Generally, an agency only has jurisdiction to review a contracting officer's final decision if that outcome was made on a basis other than fraud. In Mountain Movers/Ainsworth-Benning, LLC,1 the Armed Services Board of Contract Appeals (ASBCA) addressed whether it maintains jurisdiction when the appeal concerns a contracting officer's final decision made on a basis other than fraud but that decision is later rescinded by the contracting officer on suspicion of contractor fraud. The Board found that the rescission did not affect its jurisdiction.


In Mountain Movers, the contractor was a joint venture that had difficulty obtaining a bond for the task order due to the financial difficulties of one of the members. After failing to secure the bond, the contracting officer terminated the contractor for default but later rescinded that termination upon assurances from the contractor that they could ultimately secure the bond.

These assurances included representations about the identity and financial status of one of the contractor's joint venture members. After the contractor had performed the contract, it filed a claim, and the contracting officer issued a final decision finding partial merit. This final decision was the basis for the contractor's appeal before the Board.

Two months after the appeal was docketed, the contracting officer rescinded the final decision (that was the basis of the appeal) after discovering the contractor had made misrepresentations when it had given the government assurances that it could still secure the bond. The government argued that this 'reasonable suspicion of fraud deprives the Board of jurisdiction.'

Relying on the general rule that an agency only has jurisdiction to review a contracting officer's final decision if that decision is made on a basis other than fraud, the government claimed that the contracting officer's previous final decision had been rescinded, and that the current final decision was based on contractor fraud.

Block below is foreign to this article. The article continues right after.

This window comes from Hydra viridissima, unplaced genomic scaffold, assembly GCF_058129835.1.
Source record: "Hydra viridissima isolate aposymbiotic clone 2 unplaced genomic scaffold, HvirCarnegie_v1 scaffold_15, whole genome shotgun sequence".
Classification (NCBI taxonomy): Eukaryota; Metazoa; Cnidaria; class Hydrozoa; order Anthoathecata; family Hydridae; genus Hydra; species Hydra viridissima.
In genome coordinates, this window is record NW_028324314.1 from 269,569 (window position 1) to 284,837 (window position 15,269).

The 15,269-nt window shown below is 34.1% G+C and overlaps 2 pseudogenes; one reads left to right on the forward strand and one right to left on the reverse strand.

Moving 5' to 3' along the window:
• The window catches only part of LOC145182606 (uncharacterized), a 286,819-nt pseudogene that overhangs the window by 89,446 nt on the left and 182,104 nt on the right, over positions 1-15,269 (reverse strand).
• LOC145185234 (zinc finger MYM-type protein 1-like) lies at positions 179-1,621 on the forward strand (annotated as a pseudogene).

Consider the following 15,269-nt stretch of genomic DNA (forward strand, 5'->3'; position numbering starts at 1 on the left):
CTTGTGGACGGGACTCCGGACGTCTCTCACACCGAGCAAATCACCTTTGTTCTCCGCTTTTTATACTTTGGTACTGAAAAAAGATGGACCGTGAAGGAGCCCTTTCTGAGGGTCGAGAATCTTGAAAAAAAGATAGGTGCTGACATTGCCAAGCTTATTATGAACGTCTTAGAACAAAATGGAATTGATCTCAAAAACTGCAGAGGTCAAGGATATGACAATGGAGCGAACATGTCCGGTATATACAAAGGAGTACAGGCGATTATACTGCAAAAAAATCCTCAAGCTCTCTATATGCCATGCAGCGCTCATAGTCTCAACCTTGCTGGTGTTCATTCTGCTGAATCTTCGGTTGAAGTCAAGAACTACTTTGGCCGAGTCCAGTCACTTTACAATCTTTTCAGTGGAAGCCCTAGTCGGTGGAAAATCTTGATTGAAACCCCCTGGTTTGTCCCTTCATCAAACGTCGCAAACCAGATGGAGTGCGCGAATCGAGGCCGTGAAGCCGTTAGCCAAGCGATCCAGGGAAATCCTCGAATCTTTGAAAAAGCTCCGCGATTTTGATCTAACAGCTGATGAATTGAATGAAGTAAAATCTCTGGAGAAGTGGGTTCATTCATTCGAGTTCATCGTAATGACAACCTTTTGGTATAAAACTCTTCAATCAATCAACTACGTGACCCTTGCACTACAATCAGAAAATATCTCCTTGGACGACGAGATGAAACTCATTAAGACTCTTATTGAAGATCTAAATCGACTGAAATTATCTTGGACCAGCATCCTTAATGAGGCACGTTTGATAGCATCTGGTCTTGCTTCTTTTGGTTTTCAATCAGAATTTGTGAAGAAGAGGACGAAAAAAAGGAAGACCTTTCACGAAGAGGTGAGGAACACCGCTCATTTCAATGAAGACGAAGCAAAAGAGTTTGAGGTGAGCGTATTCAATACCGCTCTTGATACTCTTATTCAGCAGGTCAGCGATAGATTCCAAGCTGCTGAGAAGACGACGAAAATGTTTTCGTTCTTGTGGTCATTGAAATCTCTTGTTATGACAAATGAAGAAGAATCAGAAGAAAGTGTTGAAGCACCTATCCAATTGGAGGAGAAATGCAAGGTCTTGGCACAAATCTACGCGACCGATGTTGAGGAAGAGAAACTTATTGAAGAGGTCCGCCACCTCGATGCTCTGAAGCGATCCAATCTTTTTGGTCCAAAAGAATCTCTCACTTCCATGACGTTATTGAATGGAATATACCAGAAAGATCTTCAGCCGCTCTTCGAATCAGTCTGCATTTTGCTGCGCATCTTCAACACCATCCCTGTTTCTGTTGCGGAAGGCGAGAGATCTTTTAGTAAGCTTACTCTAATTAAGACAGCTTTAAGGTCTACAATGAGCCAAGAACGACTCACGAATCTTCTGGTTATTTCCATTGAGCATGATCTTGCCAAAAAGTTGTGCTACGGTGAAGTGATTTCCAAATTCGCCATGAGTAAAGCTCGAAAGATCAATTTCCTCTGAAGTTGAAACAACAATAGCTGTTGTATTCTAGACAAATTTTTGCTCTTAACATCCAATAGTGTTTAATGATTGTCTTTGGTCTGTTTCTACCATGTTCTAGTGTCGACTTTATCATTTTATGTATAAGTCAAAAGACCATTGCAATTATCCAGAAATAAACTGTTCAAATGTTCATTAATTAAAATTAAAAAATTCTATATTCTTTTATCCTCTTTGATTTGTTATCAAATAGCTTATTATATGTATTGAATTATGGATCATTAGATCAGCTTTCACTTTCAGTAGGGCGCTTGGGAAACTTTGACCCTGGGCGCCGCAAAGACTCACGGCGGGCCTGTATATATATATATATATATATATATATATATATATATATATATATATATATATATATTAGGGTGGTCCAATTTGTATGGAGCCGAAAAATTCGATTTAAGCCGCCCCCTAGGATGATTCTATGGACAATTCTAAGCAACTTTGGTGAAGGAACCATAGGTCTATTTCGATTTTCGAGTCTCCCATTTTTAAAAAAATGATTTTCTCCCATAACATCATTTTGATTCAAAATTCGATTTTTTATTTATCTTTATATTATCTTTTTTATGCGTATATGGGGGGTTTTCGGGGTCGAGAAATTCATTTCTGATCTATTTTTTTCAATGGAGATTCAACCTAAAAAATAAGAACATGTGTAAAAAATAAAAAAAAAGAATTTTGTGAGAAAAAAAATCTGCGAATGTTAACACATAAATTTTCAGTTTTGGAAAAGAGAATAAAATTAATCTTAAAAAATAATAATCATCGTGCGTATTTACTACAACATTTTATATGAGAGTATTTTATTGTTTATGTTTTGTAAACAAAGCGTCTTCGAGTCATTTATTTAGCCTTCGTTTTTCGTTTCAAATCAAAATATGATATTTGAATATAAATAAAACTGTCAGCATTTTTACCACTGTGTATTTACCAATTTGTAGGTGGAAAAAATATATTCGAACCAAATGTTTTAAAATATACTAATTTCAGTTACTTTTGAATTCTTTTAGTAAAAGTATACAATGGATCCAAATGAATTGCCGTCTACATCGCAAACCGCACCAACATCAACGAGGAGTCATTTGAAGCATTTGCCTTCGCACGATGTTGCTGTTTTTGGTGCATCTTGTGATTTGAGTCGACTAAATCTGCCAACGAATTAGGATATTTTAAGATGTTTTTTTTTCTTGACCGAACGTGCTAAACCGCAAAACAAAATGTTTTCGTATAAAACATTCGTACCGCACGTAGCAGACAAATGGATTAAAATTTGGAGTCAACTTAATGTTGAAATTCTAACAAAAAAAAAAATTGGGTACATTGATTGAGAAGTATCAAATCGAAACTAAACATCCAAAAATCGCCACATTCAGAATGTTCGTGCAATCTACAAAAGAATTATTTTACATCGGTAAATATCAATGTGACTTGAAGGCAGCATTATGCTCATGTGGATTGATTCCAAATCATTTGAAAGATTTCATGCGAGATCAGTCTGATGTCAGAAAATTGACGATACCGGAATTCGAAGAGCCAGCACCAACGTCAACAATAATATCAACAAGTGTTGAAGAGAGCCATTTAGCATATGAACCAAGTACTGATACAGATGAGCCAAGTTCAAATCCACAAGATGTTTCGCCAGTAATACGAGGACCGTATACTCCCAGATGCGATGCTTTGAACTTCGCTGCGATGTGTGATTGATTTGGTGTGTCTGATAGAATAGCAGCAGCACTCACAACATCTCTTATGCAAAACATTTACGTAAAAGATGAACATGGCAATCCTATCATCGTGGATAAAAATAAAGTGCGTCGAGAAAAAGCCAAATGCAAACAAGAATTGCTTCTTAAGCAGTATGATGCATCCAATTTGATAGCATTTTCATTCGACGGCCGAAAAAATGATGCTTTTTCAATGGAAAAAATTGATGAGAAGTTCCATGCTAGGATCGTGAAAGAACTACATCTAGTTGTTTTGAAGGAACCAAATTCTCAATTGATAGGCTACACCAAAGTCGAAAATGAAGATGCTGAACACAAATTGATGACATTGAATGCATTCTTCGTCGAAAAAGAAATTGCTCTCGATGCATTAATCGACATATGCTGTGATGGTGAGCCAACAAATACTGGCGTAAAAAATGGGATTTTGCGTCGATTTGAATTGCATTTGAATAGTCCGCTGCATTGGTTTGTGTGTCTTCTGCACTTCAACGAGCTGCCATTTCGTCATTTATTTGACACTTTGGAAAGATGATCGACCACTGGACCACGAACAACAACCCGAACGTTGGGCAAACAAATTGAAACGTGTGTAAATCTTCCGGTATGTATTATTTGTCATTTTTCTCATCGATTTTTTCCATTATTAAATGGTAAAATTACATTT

The Board determined that 'the government's statement is plainly incorrect as a matter of law' and stated that the government 'essentially seeks to create a government right of removal that would allow the government to unilaterally compel contractors to litigate their appeals before the United States Court of Federal Claims.'

The Board refused to allow the contracting officer's later rescission of the final decision to affect its subject matter jurisdiction. Instead, the Board determined that '[o]nce the Board is vested with jurisdiction over a matter, the contracting officer cannot divest it of jurisdiction by his or her unilateral action.'

The Board further reasoned that the final decision regarding the partial merits determination (the decision that the contractor appealed) could not have been based on fraud because the contracting officer admitted he was unaware of any potential fraud at the time of that decision.

Because the decision that the contractor appeal was not made on the basis of fraud and the later rescission of that final decision had no impact on the Board's jurisdiction, the Board denied the government's motion to dismiss the contractor's appeal.

Key Takeaways

While generally true that an appeal of a contracting officer's final decision based on allegations of contractor fraud cannot be brought before an agency like the ASBCA (a contractor in that situation would need to seek relief from the Court of Federal Claims), the Government's allegations of fraud made after submission of the appeal will not divest the ASBCA of jurisdiction.


1  ASBCA 62164 (Aug. 7, 2020).